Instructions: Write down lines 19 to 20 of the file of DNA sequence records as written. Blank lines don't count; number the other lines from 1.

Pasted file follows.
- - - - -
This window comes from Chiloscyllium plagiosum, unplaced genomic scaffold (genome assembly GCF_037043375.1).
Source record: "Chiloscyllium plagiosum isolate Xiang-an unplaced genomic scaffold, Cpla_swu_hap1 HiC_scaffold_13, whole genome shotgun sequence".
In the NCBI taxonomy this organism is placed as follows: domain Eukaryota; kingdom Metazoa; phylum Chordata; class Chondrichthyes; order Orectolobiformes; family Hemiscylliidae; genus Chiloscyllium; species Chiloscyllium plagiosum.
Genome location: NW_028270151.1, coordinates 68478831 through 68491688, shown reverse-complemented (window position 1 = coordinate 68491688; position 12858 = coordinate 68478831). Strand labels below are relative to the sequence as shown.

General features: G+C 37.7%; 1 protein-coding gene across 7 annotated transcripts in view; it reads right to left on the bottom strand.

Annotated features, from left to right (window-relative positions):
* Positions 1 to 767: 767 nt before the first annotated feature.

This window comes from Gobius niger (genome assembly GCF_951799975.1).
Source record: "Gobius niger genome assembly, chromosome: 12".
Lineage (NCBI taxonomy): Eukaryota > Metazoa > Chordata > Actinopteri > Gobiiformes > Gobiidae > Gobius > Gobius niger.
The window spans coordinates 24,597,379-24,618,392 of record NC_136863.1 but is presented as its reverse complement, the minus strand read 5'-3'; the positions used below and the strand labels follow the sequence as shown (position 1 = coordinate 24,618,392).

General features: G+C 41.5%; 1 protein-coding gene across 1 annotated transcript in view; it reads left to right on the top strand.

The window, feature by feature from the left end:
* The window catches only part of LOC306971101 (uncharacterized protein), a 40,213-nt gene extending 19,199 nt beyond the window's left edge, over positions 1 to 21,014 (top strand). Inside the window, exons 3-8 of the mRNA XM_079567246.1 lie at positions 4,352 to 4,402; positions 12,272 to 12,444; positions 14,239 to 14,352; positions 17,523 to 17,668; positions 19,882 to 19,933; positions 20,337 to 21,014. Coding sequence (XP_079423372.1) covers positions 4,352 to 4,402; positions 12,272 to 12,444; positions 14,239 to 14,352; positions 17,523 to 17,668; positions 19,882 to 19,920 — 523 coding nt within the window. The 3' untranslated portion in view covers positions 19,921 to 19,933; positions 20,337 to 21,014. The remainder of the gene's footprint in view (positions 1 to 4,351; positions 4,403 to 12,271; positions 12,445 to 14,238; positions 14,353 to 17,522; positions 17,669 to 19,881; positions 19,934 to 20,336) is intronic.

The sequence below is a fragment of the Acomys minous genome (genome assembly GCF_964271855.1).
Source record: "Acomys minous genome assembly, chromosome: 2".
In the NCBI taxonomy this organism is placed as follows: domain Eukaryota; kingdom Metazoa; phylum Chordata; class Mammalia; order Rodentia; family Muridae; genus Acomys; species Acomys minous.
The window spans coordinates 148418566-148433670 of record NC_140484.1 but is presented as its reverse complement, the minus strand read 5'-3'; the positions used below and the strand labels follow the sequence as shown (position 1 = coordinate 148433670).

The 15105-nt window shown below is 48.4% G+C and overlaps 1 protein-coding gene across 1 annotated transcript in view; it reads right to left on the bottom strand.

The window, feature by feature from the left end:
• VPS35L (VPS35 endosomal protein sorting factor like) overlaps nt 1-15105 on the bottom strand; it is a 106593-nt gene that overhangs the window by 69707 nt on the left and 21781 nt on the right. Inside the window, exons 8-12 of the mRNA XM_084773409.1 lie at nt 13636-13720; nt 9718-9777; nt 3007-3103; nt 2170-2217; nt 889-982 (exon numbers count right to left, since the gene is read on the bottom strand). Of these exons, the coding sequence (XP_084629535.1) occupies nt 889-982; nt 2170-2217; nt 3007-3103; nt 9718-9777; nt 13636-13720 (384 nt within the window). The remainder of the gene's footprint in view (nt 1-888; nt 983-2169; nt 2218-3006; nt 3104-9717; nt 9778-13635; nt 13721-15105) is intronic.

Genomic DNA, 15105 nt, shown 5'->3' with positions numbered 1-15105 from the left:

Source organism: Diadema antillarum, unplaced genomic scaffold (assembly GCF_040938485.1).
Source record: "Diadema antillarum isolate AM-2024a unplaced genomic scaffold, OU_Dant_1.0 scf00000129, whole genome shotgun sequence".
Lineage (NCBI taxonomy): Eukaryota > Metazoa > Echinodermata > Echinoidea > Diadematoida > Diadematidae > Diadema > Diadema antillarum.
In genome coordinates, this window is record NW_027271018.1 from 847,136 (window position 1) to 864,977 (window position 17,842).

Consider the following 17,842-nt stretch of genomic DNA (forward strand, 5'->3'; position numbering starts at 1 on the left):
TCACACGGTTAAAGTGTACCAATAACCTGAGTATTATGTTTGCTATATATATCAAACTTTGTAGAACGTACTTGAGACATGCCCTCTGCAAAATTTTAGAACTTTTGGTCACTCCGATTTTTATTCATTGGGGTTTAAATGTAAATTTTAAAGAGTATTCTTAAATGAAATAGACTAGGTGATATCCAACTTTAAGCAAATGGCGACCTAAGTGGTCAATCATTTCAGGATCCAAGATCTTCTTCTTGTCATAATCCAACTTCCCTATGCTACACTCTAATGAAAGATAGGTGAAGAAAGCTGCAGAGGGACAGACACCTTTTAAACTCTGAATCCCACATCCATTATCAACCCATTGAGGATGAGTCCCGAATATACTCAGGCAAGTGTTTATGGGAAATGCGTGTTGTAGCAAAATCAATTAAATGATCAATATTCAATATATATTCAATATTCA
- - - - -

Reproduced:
The 15105-nt window shown below is 48.4% G+C and overlaps 1 protein-coding gene across 1 annotated transcript in view; it reads right to left on the bottom strand.

The window, feature by feature from the left end: